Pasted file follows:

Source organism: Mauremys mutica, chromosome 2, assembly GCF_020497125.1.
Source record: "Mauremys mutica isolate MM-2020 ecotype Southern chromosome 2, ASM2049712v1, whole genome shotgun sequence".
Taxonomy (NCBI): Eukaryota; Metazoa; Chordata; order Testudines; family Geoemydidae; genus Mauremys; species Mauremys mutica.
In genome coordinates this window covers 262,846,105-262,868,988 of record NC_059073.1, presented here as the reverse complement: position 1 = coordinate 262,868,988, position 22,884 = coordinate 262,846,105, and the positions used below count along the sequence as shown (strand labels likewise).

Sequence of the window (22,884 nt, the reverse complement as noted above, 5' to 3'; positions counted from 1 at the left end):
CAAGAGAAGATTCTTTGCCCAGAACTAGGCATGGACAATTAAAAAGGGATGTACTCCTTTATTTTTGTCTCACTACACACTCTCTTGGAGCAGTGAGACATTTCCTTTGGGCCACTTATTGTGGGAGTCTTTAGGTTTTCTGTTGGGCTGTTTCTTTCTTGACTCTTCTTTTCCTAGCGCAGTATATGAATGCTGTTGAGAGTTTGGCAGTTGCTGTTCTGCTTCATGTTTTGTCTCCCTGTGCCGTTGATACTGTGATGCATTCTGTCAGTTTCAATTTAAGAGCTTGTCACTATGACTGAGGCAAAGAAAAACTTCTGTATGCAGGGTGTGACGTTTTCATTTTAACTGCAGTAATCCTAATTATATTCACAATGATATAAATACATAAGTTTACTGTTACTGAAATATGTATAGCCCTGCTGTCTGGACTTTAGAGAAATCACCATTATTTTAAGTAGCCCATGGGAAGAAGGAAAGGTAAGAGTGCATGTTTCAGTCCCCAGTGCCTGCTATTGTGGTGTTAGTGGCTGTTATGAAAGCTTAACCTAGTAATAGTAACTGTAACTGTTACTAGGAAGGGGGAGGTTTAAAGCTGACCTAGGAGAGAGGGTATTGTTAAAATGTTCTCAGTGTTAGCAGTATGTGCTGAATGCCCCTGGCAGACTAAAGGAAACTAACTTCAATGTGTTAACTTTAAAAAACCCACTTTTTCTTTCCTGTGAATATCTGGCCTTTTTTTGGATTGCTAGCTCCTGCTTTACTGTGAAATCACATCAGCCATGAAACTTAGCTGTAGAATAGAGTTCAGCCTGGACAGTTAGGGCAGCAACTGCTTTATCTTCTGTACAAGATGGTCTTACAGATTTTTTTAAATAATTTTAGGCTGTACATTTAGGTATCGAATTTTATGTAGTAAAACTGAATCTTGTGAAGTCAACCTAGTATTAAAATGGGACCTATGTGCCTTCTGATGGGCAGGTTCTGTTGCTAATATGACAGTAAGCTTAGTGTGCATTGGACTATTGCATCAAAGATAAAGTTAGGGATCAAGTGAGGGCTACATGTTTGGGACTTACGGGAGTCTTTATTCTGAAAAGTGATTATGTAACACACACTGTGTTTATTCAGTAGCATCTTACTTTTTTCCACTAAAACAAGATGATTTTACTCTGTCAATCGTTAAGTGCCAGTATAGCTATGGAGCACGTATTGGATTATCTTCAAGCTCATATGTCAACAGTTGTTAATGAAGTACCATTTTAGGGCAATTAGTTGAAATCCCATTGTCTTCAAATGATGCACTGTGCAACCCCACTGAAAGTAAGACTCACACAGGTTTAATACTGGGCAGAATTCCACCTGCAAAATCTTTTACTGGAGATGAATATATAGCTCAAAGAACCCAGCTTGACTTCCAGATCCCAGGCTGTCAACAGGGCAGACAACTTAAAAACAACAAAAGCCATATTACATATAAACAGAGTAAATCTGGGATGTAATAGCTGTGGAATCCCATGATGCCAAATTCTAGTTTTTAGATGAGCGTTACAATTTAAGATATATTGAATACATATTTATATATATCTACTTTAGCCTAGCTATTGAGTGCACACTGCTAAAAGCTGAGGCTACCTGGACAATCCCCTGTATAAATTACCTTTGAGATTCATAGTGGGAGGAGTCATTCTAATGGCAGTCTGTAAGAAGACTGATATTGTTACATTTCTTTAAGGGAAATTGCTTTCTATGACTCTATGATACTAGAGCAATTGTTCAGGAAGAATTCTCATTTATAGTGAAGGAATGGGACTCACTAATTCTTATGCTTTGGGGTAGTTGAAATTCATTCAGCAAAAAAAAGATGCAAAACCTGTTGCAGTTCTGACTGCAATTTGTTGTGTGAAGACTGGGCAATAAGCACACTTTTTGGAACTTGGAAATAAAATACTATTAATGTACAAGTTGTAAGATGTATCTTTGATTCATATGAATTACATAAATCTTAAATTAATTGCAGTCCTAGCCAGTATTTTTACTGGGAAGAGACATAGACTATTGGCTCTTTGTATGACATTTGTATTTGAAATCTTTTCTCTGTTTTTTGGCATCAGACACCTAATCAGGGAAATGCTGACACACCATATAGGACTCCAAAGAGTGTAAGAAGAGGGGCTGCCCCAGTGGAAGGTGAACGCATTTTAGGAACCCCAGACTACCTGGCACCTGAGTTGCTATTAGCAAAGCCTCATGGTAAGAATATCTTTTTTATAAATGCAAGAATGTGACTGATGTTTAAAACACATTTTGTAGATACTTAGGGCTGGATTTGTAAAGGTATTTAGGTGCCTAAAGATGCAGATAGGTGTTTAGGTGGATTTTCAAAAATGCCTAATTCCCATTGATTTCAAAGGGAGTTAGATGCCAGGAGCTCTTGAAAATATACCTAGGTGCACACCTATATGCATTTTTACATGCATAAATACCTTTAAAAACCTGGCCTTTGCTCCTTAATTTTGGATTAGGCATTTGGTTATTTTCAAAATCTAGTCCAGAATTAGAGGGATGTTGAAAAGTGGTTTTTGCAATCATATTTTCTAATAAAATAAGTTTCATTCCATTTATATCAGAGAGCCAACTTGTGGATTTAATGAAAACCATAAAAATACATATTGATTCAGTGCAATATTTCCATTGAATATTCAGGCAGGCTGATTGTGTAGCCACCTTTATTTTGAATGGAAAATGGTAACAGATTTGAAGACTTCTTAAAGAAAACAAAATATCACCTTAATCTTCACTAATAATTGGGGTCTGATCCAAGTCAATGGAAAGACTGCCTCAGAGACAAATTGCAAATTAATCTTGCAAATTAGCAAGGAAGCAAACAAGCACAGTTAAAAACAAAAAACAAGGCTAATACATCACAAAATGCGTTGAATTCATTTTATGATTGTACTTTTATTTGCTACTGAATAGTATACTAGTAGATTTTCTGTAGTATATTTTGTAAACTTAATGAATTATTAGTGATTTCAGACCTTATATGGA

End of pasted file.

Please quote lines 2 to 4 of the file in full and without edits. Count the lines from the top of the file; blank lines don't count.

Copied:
Source record: "Mauremys mutica isolate MM-2020 ecotype Southern chromosome 2, ASM2049712v1, whole genome shotgun sequence".
Taxonomy (NCBI): Eukaryota; Metazoa; Chordata; order Testudines; family Geoemydidae; genus Mauremys; species Mauremys mutica.
In genome coordinates this window covers 262,846,105-262,868,988 of record NC_059073.1, presented here as the reverse complement: position 1 = coordinate 262,868,988, position 22,884 = coordinate 262,846,105, and the positions used below count along the sequence as shown (strand labels likewise).